Canada, Alberta specifically, is known for its ranching culture and high-quality beef. The beef industry is heavily regulated and monitored to assure consumers within the country and abroad that beef is safely raised and safe to consume. Cattle roam the pastures and eat grasses and alfalfa for most of the year but can be fed grains (corn and barley) in the winter or when it comes time to "fatten them up" for the market. Beef that are not fed grain as a finisher are referred to as "grass fed".
Cattle that is raised as veal are slaughtered at 200-225kg, or around 5 months. If a steer or heifer grow to around 18 months and 1350-1400kg they are ready to be slaughtered.
- Bulls: male cattle, usually not raised to be eaten
- Cows: female cattle after their first calving (birthing of a calf)
- Heifers: young cows before their first calving
- Stags: male cattle castrated after maturity
- Steers: castrated prior to maturity and specifically raised for beef
- Veal: young (pre-adolescent) bovine carcass
Beef is around 72% water (similar to other meats), 20% protein, 7% fat, and 1% carbohydrates. Due to the water content, beef shrinks when cooked. Beef is an excellent source of protein and lean cuts (less fat) can be eaten in small portions as part of a healthy and balanced diet.
In Canada, we have:
- Canada Prime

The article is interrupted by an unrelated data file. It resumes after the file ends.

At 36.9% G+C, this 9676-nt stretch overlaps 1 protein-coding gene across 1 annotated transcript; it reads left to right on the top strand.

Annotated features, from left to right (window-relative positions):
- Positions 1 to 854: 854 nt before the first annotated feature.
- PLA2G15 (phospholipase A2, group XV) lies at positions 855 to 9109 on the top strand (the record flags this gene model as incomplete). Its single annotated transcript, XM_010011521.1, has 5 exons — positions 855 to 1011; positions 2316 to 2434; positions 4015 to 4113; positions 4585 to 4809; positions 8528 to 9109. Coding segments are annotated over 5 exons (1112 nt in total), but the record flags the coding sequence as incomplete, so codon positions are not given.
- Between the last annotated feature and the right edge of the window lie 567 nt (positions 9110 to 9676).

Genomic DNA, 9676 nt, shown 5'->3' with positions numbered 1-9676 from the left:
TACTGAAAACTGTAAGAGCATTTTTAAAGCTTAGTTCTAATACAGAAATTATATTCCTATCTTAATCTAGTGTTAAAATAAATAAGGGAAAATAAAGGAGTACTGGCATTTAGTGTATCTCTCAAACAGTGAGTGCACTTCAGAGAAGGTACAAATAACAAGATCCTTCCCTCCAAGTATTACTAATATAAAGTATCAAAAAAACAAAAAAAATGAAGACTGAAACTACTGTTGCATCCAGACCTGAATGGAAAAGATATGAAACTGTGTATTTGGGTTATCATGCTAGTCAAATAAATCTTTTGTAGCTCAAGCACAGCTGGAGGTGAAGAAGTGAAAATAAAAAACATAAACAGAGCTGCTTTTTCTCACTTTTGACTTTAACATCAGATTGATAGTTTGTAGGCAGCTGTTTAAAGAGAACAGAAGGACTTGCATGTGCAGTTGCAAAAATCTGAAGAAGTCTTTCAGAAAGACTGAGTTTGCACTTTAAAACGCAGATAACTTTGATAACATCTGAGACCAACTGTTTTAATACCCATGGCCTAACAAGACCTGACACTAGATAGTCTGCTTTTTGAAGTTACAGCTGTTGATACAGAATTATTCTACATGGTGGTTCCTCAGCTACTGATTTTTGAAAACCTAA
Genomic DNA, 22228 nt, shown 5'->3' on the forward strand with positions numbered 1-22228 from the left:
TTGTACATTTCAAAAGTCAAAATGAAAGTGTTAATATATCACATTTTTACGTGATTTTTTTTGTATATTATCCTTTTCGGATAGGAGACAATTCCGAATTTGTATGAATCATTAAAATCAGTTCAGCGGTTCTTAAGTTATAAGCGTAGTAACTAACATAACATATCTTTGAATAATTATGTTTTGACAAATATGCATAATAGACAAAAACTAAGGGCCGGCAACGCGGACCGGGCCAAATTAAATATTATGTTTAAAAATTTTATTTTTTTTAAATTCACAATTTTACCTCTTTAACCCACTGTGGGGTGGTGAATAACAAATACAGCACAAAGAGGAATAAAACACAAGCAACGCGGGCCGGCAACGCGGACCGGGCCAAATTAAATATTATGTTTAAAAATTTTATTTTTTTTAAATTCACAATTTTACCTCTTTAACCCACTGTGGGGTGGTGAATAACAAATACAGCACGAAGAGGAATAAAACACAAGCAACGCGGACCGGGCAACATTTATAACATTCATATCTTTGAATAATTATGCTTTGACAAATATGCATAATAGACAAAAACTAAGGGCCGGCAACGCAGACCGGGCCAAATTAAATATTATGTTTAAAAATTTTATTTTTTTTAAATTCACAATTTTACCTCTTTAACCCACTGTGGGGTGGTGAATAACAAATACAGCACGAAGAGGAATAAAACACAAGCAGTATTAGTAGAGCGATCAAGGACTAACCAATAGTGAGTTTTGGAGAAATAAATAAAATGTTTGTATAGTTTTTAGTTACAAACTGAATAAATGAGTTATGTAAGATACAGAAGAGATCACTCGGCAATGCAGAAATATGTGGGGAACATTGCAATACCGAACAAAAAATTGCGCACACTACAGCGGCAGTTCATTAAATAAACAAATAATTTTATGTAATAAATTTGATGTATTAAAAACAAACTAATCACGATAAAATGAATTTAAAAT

- AAA, AA, and A
- B1, B2, B3, B4
- D and E
Around 82% of beef production in Canada is Grade A or higher. Beef is graded on its muscle composition (texture), fat content and marbling, and colour of the muscle and fat, and ossification (hardening of bones). Beef is inspected at a Federal level and Provincial level both before and after slaughter.
There are 2 ways to age beef and improve its taste and texture;
- Dry aging: carcass is is held in a cooler
- Wet aging: smaller cuts are sealed in vacuum bags and stored in the cooler
Beef is extremely versatile. Hamburgers and steaks never seem to get old and the market for carnivores will always exist. To choose a cooking method, you must understand the cut of beef. Already tender cuts of beef (those that are exercised less) are suitable for fast-cooking methods like grilling, pan frying, or sautéing. Tougher cuts with a lot of connective tissue are best when cooked slowly and in moist heat cooking methods like braising and stewing.
Beef can be;
- cooked low temperature (sous vide in an immersion circulator)
- eaten raw
Additionally, marinating or smoking can help add flavour and tenderize meat. Other ways to tenderize include mechanical (using meat hammer/mallet) or chemical tenderizers (baking soda).
More on Cooking Beef
Canada Beef - https://canadabeef.ca/
Sacred Cow - https://www.sacredcow.info/blog
Alberta Beef - https://open.alberta.ca/publications/alberta-beef
How Cattle Became Domesticated - https://www.thoughtco.com/history-of-the-domestication-of-cows-170652
Cattle: The Ultimate "Upcyclers" - https://www.beefitswhatsfordinner.com/raising-beef/upcycling